we can identify the semiclassical Weyl quantization of , viewed as an unbounded operator on , with the formula

 (1.1) qw(x,hDx)=∑|α+β|=2qαβxα(hDx)β+(hDx)βxα2.

The semiclassical parameter is generally considered to be small and positive. Homogeneity of the symbol and the unitary (on ) change of variables

 (1.2) Uhu(x)=hn/4u(h1/2x)

give the relation

 (1.3) Uhqw(x,hDx)U∗h=hqw(x,Dx),

demonstrating that the semiclassical quantization of quadratic forms is unitarily equivalent to a scaling of the classical () quantization.

We have the standard symplectic form

 σ((x,ξ),(y,η))=ξ⋅y−η⋅x.

Associated with is the “Hamilton map” or “fundamental matrix”

 (1.4) F=12Hq=12(∂ξ∂xq∂2ξq−∂2xq−∂x∂ξq),

which is the unique linear operator on , antisymmetric with respect to in the sense that

 σ((x,ξ),F(y,η))=−σ(F(x,ξ),(y,η)),∀(x,ξ),(y,η)∈R2n,

for which

 q(x,ξ)=σ((x,ξ),F(x,ξ)),∀(x,ξ)∈R2n.

We will write when the quadratic form is perhaps unclear.

We here consider which are partially elliptic both in that

 (1.5) Req(x,ξ)≥0,∀(x,ξ)∈R2n

and in that the so-called singular space of , defined in [11], is trivial:

 (1.6) S:=∞⋂k=0ker((ReF)(ImF)k)={0}.

We will say that is elliptic if there exists with

 (1.7) Req(x,ξ)≥1C|(x,ξ)|2,∀(x,ξ)∈R2n.

We note that any elliptic quadratic form has , and so the conditions (1.5), (1.6) generalize the elliptic case. We also recall that, aside from some degenerate cases only occuring when , the assumption suffices to establish that is elliptic for some with (see, e.g., Lemma 3.1 of [29]).

Under the assumption (1.6), define as the least nonnegative integer such that the intersection defining becomes trivial:

 (1.8) k0=min{K∈N0:K⋂k=0ker((ReF)(ImF)k)={0}}.

By the Cayley-Hamilton theorem, , and when satisfies (1.5) and (1.6), if and only if is elliptic.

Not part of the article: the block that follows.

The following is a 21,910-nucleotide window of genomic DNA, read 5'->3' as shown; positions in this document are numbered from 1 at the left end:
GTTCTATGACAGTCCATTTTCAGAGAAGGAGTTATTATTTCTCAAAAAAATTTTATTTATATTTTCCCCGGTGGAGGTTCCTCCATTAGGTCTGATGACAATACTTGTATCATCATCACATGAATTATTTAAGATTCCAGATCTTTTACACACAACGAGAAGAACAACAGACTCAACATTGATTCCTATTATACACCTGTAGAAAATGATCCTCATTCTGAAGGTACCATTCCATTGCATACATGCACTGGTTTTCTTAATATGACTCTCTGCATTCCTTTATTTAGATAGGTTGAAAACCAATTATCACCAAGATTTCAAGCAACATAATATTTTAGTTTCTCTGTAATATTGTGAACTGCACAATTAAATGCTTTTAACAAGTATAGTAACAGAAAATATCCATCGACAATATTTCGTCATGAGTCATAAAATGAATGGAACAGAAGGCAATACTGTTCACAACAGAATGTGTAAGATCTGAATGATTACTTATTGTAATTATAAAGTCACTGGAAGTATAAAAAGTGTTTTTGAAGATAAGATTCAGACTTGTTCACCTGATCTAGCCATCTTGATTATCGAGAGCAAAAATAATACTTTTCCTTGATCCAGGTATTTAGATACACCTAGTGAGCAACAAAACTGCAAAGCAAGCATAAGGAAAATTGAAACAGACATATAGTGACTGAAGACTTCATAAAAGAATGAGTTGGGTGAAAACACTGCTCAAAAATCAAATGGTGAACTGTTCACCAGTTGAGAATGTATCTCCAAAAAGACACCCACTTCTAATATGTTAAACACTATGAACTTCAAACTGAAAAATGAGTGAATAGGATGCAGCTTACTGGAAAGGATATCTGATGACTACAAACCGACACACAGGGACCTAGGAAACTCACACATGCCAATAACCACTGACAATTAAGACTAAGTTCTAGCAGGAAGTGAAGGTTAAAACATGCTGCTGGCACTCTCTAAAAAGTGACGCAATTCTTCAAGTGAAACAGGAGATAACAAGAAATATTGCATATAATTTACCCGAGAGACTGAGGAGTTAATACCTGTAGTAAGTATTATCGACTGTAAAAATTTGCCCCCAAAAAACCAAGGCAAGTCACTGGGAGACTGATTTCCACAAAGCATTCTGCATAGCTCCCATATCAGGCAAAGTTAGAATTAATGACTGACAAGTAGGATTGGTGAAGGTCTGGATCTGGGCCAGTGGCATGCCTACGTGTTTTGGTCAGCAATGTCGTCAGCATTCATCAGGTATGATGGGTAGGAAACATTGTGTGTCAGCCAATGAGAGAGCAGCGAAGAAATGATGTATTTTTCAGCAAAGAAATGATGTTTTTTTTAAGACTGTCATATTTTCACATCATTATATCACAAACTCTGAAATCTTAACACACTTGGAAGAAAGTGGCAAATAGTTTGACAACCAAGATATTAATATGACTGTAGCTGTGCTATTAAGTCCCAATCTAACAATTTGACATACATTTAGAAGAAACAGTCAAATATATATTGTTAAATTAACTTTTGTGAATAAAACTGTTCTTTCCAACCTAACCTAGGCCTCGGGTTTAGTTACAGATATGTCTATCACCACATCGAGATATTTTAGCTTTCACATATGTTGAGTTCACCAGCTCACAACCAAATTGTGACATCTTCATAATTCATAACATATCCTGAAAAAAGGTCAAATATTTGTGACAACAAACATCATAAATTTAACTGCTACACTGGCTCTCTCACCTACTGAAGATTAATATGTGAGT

In the case where is partially elliptic and has trivial singular space as in (1.5) and (1.6), we are assured that, counting with algebraic multiplicity,

 (1.9) #({Imλ>0}∩SpecF)=#({Imλ<0}∩SpecF)=n.

We write for the generalized eigenspace of corresponding to the eigenvalue . We then have the associated subspaces

 (1.10) Λ±=Λ±(q)=⨁±Imλ>0Vλ,

which are Lagrangian, meaning that and . Furthermore, when is elliptic as in (1.7), we have that is positive in the sense that

 (1.11) −iσ(X,¯¯¯¯¯X)>0∀X∈Λ+∖{0}.

In the corresponding sense, is negative. The extension of this fact to obeying (1.5) and (1.6) is essentially known in previous works; see the end of Section 2 of [13] and references therein. For completeness, we here include a proof in Proposition 2.1.

For any quadratic obeying (1.5) and (1.6), we may write the spectrum of as a lattice obtained from the eigenvalues of in the upper half plane, written . Define

 (1.12) μα=hin∑j=1(2αj+1)λj.

Then we have the formula

 (1.13) Specqw(x,hDx)={μα:α∈Nn0}.

This was classically known in the elliptic case [29], [1]. In the partially elliptic case, this formula was proven in Theorem 1.2.2 of [11] under somewhat weaker hypotheses than (1.6).